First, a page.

People at the Lithuanian Medical Tourism Cluster, working intensely in both directions, believe there is still untapped potential for exporting services both Westwards and Eastwards. They are to substantiate this supposition in the international conference “Medical Tourism: Directions for Lithuania’s Service Export Breakthrough” to be held next Thursday, 3 September, in Vilnius.
“Statistics Lithuania tells us that, in the second quarter of this year, there has been more growth in incoming guests in resort towns, Birštonas (15.8 %) and Druskininkai (8.6 %), than in the country as a whole (4.8 %). I think one of the main reasons behind the trend is a growing global demand for wellness tourism,” says Gražvydas Morkus, head of the Lithuanian Medical Tourism Cluster.
Even with a decline in customer flows from Russia and Belarus, foreign tourists spend impressive sums of money in Lithuania. While Russians and Belarusians spent about 14 % less during the first quarter of this year compared to the same period last year, they still account for more revenue (EUR 86.5m over the first quarter of 2015) than Lithuania’s fifteen other top-ranking incoming tourism markets combined (EUR 82.5m).
According to Mr. Morkus, Lithuania’s service exports to the Eastern markets fare better than goods exports because of the various sanctions that Russia has imposed on the latter. “I think that we still have as much opportunity to attract tourists from the East as from the West. Granted, we need to use different strategies to present our country and our services, to concentrate more on building personal contacts and long-term connections,” the expert believes.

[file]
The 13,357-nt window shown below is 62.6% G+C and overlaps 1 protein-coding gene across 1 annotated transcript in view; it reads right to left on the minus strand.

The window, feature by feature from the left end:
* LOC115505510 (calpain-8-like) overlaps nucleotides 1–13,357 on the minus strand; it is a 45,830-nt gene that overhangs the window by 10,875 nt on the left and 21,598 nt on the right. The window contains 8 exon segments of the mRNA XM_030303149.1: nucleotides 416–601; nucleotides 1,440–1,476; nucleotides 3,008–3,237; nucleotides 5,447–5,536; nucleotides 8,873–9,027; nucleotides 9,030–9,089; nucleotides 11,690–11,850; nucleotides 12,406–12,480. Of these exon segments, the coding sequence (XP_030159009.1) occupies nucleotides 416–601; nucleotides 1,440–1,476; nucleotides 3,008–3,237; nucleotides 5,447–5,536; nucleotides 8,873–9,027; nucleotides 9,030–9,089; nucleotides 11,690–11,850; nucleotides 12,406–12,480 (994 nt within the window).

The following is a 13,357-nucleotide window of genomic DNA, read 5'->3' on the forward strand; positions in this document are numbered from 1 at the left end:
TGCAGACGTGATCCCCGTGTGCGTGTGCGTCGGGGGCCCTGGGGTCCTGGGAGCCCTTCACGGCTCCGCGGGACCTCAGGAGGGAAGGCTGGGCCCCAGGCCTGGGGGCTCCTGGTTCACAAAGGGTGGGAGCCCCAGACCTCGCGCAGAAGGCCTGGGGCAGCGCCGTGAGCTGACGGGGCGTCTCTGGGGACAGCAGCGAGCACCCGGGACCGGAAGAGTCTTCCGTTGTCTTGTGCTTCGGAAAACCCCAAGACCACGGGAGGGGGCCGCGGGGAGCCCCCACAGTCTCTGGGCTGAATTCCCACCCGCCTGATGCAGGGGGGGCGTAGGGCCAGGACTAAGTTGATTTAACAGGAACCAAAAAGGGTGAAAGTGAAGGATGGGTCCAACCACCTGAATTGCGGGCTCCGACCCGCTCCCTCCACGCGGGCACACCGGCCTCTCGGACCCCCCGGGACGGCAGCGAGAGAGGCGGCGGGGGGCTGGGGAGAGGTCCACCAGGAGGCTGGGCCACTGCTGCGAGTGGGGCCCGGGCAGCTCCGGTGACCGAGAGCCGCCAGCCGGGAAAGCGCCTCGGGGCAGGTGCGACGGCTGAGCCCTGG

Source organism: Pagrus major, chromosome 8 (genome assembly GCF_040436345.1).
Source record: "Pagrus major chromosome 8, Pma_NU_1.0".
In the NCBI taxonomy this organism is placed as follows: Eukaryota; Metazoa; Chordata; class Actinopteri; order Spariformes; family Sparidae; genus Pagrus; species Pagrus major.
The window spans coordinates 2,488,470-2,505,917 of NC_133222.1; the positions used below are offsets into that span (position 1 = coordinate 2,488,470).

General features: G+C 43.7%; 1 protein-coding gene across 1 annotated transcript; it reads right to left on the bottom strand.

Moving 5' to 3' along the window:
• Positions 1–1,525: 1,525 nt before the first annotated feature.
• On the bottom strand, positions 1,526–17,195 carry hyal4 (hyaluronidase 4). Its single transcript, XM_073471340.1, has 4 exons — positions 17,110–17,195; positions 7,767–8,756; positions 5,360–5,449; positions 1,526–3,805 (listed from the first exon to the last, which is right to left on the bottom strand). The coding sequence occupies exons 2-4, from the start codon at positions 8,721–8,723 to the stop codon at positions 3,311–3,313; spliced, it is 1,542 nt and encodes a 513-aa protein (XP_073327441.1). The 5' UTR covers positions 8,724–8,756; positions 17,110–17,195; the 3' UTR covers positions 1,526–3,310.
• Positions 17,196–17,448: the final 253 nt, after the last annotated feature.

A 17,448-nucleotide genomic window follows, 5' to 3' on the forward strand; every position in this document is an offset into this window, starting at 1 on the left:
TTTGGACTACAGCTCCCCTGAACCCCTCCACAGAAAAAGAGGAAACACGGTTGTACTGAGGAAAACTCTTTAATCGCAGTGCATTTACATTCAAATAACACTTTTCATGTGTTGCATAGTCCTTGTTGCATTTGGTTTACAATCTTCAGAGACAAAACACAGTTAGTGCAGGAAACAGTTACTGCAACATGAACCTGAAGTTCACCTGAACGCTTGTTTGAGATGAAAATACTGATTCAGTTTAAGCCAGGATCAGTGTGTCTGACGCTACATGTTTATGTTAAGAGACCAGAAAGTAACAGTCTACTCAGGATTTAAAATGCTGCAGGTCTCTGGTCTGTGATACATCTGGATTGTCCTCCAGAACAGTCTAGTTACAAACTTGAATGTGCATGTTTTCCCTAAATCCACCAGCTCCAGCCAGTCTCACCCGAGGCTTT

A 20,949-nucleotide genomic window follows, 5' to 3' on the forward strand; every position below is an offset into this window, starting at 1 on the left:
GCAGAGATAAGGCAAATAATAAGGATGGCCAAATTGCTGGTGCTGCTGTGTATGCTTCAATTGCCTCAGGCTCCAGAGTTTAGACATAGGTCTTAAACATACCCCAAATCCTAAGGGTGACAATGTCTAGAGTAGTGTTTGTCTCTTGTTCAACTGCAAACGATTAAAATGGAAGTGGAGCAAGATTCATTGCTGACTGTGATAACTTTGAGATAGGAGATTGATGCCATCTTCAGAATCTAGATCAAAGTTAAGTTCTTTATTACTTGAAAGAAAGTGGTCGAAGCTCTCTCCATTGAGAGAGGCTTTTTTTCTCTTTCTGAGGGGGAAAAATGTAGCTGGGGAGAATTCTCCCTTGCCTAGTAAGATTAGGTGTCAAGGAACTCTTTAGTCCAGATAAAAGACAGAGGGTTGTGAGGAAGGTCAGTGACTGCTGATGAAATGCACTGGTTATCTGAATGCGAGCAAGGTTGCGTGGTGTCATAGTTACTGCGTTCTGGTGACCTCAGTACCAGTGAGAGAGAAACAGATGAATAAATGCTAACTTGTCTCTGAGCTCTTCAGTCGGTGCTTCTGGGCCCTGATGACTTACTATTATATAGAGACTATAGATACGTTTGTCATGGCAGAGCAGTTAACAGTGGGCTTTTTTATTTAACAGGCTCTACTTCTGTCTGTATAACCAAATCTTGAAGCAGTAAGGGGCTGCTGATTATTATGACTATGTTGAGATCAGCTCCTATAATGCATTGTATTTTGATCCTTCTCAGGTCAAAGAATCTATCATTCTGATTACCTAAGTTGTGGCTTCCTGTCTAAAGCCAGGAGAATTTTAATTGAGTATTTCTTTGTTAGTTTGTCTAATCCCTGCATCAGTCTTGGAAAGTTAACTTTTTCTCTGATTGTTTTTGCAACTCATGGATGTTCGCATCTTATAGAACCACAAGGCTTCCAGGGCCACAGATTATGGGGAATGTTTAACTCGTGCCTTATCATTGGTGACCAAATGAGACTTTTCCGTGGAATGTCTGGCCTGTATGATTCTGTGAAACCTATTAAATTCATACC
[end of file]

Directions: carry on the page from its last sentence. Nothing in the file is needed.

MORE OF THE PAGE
In order to conquer foreign markets, companies often need to join forces. All the more so, since various sectors reek financial benefit from incoming wellness tourism: from medical and wellness service providers and travel agencies to hotels, restaurants and entertainment and shopping centers. The state collects more taxes, too.
“Bearing in mind Lithuania’s distinctiveness and opportunities in the global wellness tourism market, we propose that we seek the service export potential in this particular sector. True, this requires not just closer cooperation among distinct business sectors and companies, but also support from our government. We are therefore glad to have this opportunity for dialogue during the international conference next week,” Mr. Morkus says.
The event, which is open to everyone free of charge, will include speakers from abroad: president of the Medical Tourism Association Renée-Marie Stephano and wellness tourism expert and author of a number of publications on the topic Dr Prem. They are going to speak about global medical tourism trends and opportunities for Lithuania. The conference will also host discussions on topical issues ranging from potential and directions of exporting tourism services to Lithuania’s image in the world.
“I sincerely believe that insights from world-class experts and rich discussions with representatives of government institutions will provide a great impetus for the country’s medical, wellness and tourism service providers that represent tens of thousands of jobs. After all, autumn is not only the time for reviewing past results, but also for drawing up ambitious plans for the year to come. Especially given the approaching start of the next EU support period,” summarizes Mr. Morkus.